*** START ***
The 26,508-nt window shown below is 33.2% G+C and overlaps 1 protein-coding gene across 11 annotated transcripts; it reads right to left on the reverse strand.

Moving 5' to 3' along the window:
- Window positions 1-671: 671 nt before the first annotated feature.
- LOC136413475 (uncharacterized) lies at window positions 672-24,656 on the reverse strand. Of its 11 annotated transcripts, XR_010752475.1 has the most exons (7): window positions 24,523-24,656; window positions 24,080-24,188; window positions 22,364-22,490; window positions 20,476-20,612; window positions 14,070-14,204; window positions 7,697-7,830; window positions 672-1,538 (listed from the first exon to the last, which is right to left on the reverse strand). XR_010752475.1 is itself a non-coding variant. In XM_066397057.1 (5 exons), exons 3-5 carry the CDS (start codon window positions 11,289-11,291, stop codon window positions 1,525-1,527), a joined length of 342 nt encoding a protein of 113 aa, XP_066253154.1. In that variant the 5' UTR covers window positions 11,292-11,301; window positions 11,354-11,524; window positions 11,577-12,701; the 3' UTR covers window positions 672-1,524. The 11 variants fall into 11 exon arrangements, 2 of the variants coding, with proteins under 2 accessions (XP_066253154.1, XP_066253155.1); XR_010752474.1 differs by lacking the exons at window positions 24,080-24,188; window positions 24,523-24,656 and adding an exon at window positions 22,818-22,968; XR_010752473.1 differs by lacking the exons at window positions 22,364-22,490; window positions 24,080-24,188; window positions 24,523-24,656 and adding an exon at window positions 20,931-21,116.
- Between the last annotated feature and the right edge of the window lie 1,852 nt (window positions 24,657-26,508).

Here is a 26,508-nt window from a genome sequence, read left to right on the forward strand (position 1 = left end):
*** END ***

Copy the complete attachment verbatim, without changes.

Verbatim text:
The 26,508-nt window shown below is 33.2% G+C and overlaps 1 protein-coding gene across 11 annotated transcripts; it reads right to left on the reverse strand.

Moving 5' to 3' along the window:
- Window positions 1-671: 671 nt before the first annotated feature.
- LOC136413475 (uncharacterized) lies at window positions 672-24,656 on the reverse strand. Of its 11 annotated transcripts, XR_010752475.1 has the most exons (7): window positions 24,523-24,656; window positions 24,080-24,188; window positions 22,364-22,490; window positions 20,476-20,612; window positions 14,070-14,204; window positions 7,697-7,830; window positions 672-1,538 (listed from the first exon to the last, which is right to left on the reverse strand). XR_010752475.1 is itself a non-coding variant. In XM_066397057.1 (5 exons), exons 3-5 carry the CDS (start codon window positions 11,289-11,291, stop codon window positions 1,525-1,527), a joined length of 342 nt encoding a protein of 113 aa, XP_066253154.1. In that variant the 5' UTR covers window positions 11,292-11,301; window positions 11,354-11,524; window positions 11,577-12,701; the 3' UTR covers window positions 672-1,524. The 11 variants fall into 11 exon arrangements, 2 of the variants coding, with proteins under 2 accessions (XP_066253154.1, XP_066253155.1); XR_010752474.1 differs by lacking the exons at window positions 24,080-24,188; window positions 24,523-24,656 and adding an exon at window positions 22,818-22,968; XR_010752473.1 differs by lacking the exons at window positions 22,364-22,490; window positions 24,080-24,188; window positions 24,523-24,656 and adding an exon at window positions 20,931-21,116.
- Between the last annotated feature and the right edge of the window lie 1,852 nt (window positions 24,657-26,508).

Here is a 26,508-nt window from a genome sequence, read left to right on the forward strand (position 1 = left end):